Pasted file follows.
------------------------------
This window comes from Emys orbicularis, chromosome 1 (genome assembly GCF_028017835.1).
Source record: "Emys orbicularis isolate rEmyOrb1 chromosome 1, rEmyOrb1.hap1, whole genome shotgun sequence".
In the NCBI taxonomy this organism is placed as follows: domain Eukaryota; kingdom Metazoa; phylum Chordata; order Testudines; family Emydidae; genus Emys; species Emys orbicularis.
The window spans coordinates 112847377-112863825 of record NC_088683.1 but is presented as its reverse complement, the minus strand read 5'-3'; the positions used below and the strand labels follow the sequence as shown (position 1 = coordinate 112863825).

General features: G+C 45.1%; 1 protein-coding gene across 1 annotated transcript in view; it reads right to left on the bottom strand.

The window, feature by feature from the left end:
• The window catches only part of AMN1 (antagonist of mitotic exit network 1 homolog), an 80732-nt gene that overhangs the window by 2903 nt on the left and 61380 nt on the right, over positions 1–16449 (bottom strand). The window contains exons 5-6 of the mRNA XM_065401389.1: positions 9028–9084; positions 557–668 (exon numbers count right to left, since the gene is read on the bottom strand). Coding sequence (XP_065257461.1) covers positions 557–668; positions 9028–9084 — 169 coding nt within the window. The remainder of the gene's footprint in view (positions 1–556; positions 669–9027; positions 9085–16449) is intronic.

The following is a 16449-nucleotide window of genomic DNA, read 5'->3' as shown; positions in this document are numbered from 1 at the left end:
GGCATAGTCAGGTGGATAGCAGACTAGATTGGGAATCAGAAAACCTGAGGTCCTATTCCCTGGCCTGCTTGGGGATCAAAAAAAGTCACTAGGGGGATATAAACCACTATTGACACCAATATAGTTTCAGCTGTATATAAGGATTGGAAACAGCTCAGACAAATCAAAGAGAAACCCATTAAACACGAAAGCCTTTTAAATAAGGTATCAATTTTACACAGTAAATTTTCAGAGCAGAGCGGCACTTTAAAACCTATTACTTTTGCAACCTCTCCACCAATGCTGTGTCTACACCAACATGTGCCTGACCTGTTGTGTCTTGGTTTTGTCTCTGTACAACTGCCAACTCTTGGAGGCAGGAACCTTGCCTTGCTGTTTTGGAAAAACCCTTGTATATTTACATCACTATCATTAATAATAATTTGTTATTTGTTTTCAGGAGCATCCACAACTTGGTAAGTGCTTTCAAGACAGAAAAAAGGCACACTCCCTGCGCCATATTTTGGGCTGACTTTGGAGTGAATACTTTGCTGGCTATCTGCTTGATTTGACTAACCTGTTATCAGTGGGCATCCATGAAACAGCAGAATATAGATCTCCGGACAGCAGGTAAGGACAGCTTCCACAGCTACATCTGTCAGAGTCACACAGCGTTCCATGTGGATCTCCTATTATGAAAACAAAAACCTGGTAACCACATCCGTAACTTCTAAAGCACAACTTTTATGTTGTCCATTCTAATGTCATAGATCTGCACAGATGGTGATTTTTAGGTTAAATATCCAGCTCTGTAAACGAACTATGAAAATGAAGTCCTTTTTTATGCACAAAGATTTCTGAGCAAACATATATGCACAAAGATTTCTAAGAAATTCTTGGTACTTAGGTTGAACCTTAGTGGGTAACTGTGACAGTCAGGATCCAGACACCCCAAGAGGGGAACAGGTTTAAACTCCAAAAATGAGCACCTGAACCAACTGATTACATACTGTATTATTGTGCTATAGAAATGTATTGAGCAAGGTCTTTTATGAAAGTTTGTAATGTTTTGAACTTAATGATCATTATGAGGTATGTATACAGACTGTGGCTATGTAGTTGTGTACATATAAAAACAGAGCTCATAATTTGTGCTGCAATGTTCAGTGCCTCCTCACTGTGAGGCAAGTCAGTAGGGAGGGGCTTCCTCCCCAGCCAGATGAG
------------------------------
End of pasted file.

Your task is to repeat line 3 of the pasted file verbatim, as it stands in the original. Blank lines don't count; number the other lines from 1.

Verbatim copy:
In the NCBI taxonomy this organism is placed as follows: domain Eukaryota; kingdom Metazoa; phylum Chordata; order Testudines; family Emydidae; genus Emys; species Emys orbicularis.